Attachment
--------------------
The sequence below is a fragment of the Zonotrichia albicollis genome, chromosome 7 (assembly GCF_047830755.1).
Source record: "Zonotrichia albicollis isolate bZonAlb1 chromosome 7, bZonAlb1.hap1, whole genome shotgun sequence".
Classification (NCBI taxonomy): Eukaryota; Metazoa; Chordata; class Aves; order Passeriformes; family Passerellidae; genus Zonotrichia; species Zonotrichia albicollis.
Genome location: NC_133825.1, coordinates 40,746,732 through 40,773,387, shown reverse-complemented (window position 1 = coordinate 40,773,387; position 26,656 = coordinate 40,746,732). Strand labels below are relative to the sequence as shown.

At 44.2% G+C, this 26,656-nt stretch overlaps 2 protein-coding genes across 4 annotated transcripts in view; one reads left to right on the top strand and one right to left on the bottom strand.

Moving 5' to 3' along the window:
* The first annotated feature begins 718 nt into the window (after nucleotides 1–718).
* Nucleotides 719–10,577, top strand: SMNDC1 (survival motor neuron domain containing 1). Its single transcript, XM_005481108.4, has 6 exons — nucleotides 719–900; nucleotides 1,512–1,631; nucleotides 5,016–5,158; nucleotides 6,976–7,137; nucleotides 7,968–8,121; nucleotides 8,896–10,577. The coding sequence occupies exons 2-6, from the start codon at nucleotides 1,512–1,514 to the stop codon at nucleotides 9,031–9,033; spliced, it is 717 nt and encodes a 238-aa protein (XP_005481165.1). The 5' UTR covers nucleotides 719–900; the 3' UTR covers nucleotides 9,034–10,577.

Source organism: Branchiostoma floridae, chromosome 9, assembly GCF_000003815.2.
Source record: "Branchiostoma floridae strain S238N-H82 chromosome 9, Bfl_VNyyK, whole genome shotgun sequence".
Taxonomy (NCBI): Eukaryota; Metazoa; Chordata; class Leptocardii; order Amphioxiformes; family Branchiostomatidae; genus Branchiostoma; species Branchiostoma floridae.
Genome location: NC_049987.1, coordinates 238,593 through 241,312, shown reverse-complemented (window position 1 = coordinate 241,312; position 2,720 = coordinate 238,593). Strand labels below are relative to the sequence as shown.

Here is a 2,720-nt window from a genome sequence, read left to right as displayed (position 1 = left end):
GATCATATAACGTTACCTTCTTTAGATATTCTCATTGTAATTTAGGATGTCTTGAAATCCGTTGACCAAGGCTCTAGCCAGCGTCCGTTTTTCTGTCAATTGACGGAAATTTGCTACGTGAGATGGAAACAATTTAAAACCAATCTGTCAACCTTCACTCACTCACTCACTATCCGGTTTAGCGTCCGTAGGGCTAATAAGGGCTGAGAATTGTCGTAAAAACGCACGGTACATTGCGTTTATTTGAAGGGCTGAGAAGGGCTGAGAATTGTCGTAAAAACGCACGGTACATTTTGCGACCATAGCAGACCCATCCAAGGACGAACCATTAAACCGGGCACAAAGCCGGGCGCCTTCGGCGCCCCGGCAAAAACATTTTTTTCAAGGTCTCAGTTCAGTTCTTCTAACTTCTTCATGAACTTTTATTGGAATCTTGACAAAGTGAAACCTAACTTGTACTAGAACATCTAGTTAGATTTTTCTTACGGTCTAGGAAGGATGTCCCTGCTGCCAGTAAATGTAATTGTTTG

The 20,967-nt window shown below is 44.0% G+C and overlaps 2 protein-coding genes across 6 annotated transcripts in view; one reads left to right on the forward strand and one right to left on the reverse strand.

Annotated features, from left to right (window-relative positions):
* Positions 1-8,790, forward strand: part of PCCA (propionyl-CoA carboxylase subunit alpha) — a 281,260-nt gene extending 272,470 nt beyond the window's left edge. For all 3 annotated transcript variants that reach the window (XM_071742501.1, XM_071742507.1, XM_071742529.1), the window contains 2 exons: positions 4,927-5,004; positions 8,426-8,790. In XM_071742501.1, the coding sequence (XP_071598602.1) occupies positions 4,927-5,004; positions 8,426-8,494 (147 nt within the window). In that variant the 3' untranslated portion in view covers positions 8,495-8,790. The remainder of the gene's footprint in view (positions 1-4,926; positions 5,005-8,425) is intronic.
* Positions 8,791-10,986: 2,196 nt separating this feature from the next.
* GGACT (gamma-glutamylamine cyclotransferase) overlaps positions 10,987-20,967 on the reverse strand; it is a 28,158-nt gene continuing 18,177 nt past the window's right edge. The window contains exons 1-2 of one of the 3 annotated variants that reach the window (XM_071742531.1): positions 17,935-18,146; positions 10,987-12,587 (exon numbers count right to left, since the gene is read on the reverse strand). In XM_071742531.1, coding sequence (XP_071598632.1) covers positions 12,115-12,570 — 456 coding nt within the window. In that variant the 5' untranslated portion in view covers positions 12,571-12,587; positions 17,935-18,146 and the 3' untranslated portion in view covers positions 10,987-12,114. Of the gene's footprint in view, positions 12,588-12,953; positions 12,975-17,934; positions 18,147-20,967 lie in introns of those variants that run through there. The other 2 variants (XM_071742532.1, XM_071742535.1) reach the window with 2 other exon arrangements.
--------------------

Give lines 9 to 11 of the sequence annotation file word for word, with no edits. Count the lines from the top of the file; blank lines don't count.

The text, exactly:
Source organism: Branchiostoma floridae, chromosome 9, assembly GCF_000003815.2.
Source record: "Branchiostoma floridae strain S238N-H82 chromosome 9, Bfl_VNyyK, whole genome shotgun sequence".
Taxonomy (NCBI): Eukaryota; Metazoa; Chordata; class Leptocardii; order Amphioxiformes; family Branchiostomatidae; genus Branchiostoma; species Branchiostoma floridae.